Jul 132010

July 13 Philadelphia Inquirer columnist Phil Sheridan 

“Charlie Manuel’s steady job as manager of the National League all-star team will be on the line in the months ahead. The gig, which goes to the NL representative in the World Series, is well-deserved this year.

In the middle of last week, Manuel made a few pointed remarks about the funk that had settled on his Phillies. They were playing, he said, without “that edge” that defined them as they developed into contenders and then champions over the last few years. Manuel didn’t use the word complacency, but there was no mistaking his meaning.

The Phillies won their next four games, including three extra-inning thrillers in a row, all against the first-place Cincinnati Reds. On the final weekend before the all-star break, with their manager’s words still echoing, the Phillies finally looked like the Phillies again.

It is at such times that Manuel’s normal, steady approach really pays dividends. If he were the sort of manager who spouted off after every loss, or who played mind games with players when they struggled, he wouldn’t have the same impact when he did speak up. This team knows that when Chuck gets upset, there’s a legitimate reason.

So what are we to make of these Phillies at the break? They teased us with a rare strong start, hit a feel-good zenith with Roy Halladay’s perfect game on May 29, and then tumbled from first place to third during the first two weeks of June. Their powerful offense has disappeared for long stretches and their pitching has been inconsistent.

And yet, you can make the case that this team has done well to be in position to make a second-half run, and that Manuel deserves a fair amount of credit for not letting things spin out of control.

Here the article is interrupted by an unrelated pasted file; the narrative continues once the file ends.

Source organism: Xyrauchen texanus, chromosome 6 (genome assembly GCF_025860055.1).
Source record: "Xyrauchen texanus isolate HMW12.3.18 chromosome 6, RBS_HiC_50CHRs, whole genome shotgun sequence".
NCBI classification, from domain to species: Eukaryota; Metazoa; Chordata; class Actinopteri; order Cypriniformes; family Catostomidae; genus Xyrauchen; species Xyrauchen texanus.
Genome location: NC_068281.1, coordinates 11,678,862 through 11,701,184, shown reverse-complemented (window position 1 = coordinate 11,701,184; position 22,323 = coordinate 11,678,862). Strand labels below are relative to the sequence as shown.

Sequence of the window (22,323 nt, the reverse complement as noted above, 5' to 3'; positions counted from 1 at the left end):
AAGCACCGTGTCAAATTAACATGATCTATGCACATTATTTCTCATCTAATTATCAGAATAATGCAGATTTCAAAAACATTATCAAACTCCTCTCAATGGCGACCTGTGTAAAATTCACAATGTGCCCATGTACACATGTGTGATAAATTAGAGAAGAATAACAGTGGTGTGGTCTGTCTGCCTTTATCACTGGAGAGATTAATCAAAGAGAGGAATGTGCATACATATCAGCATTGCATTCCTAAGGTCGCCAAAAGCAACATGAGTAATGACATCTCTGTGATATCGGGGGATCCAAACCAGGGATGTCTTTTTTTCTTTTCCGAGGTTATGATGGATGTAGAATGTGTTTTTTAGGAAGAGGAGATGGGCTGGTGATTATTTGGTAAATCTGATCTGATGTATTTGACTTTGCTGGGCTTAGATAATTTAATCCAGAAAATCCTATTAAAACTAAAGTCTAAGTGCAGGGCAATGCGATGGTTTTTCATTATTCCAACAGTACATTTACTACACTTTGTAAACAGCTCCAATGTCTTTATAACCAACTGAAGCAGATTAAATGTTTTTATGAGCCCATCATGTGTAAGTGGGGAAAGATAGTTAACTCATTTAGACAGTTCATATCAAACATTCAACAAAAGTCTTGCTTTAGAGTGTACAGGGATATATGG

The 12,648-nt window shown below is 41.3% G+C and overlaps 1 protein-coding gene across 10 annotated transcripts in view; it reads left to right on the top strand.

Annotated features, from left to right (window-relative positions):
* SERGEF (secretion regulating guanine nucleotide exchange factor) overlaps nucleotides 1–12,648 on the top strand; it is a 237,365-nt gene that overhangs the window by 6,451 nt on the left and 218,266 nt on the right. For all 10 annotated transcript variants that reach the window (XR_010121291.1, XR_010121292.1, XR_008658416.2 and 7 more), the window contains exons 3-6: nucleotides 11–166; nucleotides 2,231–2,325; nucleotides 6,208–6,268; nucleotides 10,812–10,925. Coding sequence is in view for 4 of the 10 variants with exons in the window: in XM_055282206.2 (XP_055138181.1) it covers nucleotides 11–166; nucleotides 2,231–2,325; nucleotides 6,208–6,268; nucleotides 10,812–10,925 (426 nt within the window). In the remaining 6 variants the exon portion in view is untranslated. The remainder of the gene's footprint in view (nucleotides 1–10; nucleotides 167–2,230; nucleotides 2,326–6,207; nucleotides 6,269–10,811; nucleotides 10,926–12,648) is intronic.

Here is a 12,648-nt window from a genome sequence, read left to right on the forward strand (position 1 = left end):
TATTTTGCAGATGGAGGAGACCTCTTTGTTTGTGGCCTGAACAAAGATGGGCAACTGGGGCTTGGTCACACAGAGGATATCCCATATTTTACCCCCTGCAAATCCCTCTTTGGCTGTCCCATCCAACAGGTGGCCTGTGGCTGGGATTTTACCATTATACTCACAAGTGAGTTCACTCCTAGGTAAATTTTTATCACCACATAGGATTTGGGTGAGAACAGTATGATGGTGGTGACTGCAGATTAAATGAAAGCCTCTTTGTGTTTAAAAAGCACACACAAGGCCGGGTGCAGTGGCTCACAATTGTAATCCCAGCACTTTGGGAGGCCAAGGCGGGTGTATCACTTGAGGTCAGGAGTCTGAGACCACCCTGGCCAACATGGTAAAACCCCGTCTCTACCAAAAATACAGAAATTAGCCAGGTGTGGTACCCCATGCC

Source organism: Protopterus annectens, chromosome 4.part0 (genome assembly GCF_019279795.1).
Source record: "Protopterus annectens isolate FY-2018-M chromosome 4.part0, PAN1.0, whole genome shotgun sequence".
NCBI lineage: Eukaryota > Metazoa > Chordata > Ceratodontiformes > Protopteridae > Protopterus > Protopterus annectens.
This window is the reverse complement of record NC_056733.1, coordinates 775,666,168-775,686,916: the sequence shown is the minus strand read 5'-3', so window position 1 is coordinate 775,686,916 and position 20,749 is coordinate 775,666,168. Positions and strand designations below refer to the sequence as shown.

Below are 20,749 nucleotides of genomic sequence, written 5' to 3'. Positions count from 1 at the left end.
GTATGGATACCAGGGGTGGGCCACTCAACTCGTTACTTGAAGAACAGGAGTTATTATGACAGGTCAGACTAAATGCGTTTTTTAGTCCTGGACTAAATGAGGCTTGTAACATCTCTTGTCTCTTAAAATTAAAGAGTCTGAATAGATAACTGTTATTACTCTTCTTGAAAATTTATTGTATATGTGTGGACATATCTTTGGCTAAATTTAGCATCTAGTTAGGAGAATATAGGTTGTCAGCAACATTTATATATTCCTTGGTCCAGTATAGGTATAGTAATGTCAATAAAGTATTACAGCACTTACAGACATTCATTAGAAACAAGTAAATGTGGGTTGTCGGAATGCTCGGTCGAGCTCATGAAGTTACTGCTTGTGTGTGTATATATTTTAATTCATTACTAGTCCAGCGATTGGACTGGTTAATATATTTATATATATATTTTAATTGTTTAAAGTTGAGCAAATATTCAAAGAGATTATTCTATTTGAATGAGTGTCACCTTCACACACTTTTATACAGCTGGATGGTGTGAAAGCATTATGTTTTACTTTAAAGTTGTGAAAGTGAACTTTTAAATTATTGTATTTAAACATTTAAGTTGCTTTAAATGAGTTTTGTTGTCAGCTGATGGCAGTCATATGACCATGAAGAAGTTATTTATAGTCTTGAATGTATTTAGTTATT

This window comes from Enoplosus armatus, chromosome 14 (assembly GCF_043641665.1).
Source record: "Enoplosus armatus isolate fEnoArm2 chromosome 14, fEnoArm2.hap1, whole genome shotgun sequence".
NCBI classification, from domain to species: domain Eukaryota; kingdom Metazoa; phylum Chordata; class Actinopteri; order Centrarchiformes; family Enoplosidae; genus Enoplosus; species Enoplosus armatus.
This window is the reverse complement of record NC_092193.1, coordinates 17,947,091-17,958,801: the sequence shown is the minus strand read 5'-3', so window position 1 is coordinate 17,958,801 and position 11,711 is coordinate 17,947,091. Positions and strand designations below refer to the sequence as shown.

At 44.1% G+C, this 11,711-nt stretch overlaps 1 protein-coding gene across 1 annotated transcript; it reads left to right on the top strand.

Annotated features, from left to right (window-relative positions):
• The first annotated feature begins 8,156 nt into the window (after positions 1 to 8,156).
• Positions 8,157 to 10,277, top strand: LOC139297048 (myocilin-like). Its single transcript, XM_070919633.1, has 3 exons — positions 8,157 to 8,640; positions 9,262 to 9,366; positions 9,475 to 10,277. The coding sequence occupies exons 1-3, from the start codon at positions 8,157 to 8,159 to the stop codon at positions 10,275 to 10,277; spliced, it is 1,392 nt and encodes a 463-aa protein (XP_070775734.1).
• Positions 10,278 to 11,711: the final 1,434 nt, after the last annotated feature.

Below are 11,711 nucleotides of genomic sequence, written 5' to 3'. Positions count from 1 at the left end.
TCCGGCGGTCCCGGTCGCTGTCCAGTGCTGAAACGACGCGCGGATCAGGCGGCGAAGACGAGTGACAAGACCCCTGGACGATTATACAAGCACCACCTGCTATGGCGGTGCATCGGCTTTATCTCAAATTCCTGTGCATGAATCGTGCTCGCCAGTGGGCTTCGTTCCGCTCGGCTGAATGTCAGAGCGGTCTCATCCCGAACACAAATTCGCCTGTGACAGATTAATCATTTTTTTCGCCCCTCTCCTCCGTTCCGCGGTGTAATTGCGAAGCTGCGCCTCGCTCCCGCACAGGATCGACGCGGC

Explanation: The Phillies have not allowed this brutal rash of injuries to destroy the season completely. And it really has been that bad, even if many fans and most media pretend otherwise.

One reason these last few years have been so special is that these Phillies are a team in the truest sense. They are not merely a collection of stars, like the Yankees. They are a team, and that means chemistry and consistency are as much a part of their success as sheer talent.

Take Jimmy Rollins, Carlos Ruiz, Placido Polanco, and Chase Utley out of the lineup for long stretches and there are bound to be consequences. That is half the starting eight. Rollins, Polanco and Utley are the first three hitters, the ones who jump-start the offense. If it seems obvious that injuries are the main culprit in the Phillies’ inconsistent season, then why has there been so much ire directed at general manager Ruben Amaro Jr.?

Amaro absolutely should be aggressive in improving this team before the trade deadline. But it is unrealistic to expect him to wave his magic wand and replace half of the best lineup in the National League.”

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